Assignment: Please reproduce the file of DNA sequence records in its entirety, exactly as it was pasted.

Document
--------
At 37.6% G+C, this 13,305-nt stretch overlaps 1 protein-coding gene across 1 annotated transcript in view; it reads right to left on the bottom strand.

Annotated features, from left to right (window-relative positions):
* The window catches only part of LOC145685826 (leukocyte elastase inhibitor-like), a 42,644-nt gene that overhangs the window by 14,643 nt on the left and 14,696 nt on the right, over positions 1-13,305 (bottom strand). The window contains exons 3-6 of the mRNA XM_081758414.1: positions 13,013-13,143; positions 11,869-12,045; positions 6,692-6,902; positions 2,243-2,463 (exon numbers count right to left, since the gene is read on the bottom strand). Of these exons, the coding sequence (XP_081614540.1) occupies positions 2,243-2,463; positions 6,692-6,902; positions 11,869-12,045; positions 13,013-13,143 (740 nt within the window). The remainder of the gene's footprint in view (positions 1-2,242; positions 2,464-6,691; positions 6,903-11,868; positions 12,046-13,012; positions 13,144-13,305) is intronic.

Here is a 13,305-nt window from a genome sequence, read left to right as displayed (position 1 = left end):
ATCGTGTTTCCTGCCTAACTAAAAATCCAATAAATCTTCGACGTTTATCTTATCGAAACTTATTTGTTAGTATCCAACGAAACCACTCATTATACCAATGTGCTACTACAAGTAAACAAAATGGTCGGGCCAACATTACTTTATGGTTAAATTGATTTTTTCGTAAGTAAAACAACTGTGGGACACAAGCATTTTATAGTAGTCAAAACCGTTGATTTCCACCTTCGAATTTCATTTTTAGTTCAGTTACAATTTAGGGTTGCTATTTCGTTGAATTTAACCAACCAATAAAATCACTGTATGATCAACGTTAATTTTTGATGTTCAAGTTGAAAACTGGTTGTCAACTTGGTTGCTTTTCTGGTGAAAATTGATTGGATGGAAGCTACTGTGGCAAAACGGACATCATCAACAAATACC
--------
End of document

At 37.6% G+C, this 13,305-nt stretch overlaps 1 protein-coding gene across 1 annotated transcript in view; it reads right to left on the bottom strand.

Annotated features, from left to right (window-relative positions):
* The window catches only part of LOC145685826 (leukocyte elastase inhibitor-like), a 42,644-nt gene that overhangs the window by 14,643 nt on the left and 14,696 nt on the right, over positions 1-13,305 (bottom strand). The window contains exons 3-6 of the mRNA XM_081758414.1: positions 13,013-13,143; positions 11,869-12,045; positions 6,692-6,902; positions 2,243-2,463 (exon numbers count right to left, since the gene is read on the bottom strand). Of these exons, the coding sequence (XP_081614540.1) occupies positions 2,243-2,463; positions 6,692-6,902; positions 11,869-12,045; positions 13,013-13,143 (740 nt within the window). The remainder of the gene's footprint in view (positions 1-2,242; positions 2,464-6,691; positions 6,903-11,868; positions 12,046-13,012; positions 13,144-13,305) is intronic.

Here is a 13,305-nt window from a genome sequence, read left to right as displayed (position 1 = left end):
ATCGTGTTTCCTGCCTAACTAAAAATCCAATAAATCTTCGACGTTTATCTTATCGAAACTTATTTGTTAGTATCCAACGAAACCACTCATTATACCAATGTGCTACTACAAGTAAACAAAATGGTCGGGCCAACATTACTTTATGGTTAAATTGATTTTTTCGTAAGTAAAACAACTGTGGGACACAAGCATTTTATAGTAGTCAAAACCGTTGATTTCCACCTTCGAATTTCATTTTTAGTTCAGTTACAATTTAGGGTTGCTATTTCGTTGAATTTAACCAACCAATAAAATCACTGTATGATCAACGTTAATTTTTGATGTTCAAGTTGAAAACTGGTTGTCAACTTGGTTGCTTTTCTGGTGAAAATTGATTGGATGGAAGCTACTGTGGCAAAACGGACATCATCAACAAATACC